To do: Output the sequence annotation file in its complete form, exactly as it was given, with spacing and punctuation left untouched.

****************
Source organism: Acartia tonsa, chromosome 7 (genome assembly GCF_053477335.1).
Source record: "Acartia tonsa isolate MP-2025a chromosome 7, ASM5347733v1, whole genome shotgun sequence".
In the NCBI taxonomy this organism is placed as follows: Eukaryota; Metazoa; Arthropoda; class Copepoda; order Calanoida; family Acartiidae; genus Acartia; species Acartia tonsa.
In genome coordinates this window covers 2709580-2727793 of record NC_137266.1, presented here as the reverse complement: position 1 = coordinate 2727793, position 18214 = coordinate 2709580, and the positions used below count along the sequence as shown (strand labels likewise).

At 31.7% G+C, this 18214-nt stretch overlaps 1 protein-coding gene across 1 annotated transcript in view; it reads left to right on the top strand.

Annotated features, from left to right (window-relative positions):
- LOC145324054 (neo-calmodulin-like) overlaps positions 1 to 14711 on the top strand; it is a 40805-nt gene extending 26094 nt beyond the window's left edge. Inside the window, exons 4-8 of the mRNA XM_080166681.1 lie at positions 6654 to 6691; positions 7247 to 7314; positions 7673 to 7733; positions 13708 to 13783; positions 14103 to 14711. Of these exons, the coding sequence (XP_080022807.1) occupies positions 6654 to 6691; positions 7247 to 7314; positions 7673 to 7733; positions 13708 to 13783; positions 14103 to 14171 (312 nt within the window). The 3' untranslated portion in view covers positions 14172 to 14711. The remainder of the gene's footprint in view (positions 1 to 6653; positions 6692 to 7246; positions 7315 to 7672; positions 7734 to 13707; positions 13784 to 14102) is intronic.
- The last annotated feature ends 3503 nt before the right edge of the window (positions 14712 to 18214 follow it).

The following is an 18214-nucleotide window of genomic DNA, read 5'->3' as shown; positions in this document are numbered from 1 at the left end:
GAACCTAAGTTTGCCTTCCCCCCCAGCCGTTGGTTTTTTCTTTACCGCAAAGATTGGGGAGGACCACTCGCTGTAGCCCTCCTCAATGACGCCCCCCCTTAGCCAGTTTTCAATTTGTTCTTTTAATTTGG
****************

Source organism: Acartia tonsa, chromosome 7 (genome assembly GCF_053477335.1).
Source record: "Acartia tonsa isolate MP-2025a chromosome 7, ASM5347733v1, whole genome shotgun sequence".
In the NCBI taxonomy this organism is placed as follows: Eukaryota; Metazoa; Arthropoda; class Copepoda; order Calanoida; family Acartiidae; genus Acartia; species Acartia tonsa.
In genome coordinates this window covers 2709580-2727793 of record NC_137266.1, presented here as the reverse complement: position 1 = coordinate 2727793, position 18214 = coordinate 2709580, and the positions used below count along the sequence as shown (strand labels likewise).

At 31.7% G+C, this 18214-nt stretch overlaps 1 protein-coding gene across 1 annotated transcript in view; it reads left to right on the top strand.

Annotated features, from left to right (window-relative positions):
- LOC145324054 (neo-calmodulin-like) overlaps positions 1 to 14711 on the top strand; it is a 40805-nt gene extending 26094 nt beyond the window's left edge. Inside the window, exons 4-8 of the mRNA XM_080166681.1 lie at positions 6654 to 6691; positions 7247 to 7314; positions 7673 to 7733; positions 13708 to 13783; positions 14103 to 14711. Of these exons, the coding sequence (XP_080022807.1) occupies positions 6654 to 6691; positions 7247 to 7314; positions 7673 to 7733; positions 13708 to 13783; positions 14103 to 14171 (312 nt within the window). The 3' untranslated portion in view covers positions 14172 to 14711. The remainder of the gene's footprint in view (positions 1 to 6653; positions 6692 to 7246; positions 7315 to 7672; positions 7734 to 13707; positions 13784 to 14102) is intronic.
- The last annotated feature ends 3503 nt before the right edge of the window (positions 14712 to 18214 follow it).

The following is an 18214-nucleotide window of genomic DNA, read 5'->3' as shown; positions in this document are numbered from 1 at the left end:
GAACCTAAGTTTGCCTTCCCCCCCAGCCGTTGGTTTTTTCTTTACCGCAAAGATTGGGGAGGACCACTCGCTGTAGCCCTCCTCAATGACGCCCCCCCTTAGCCAGTTTTCAATTTGTTCTTTTAATTTGG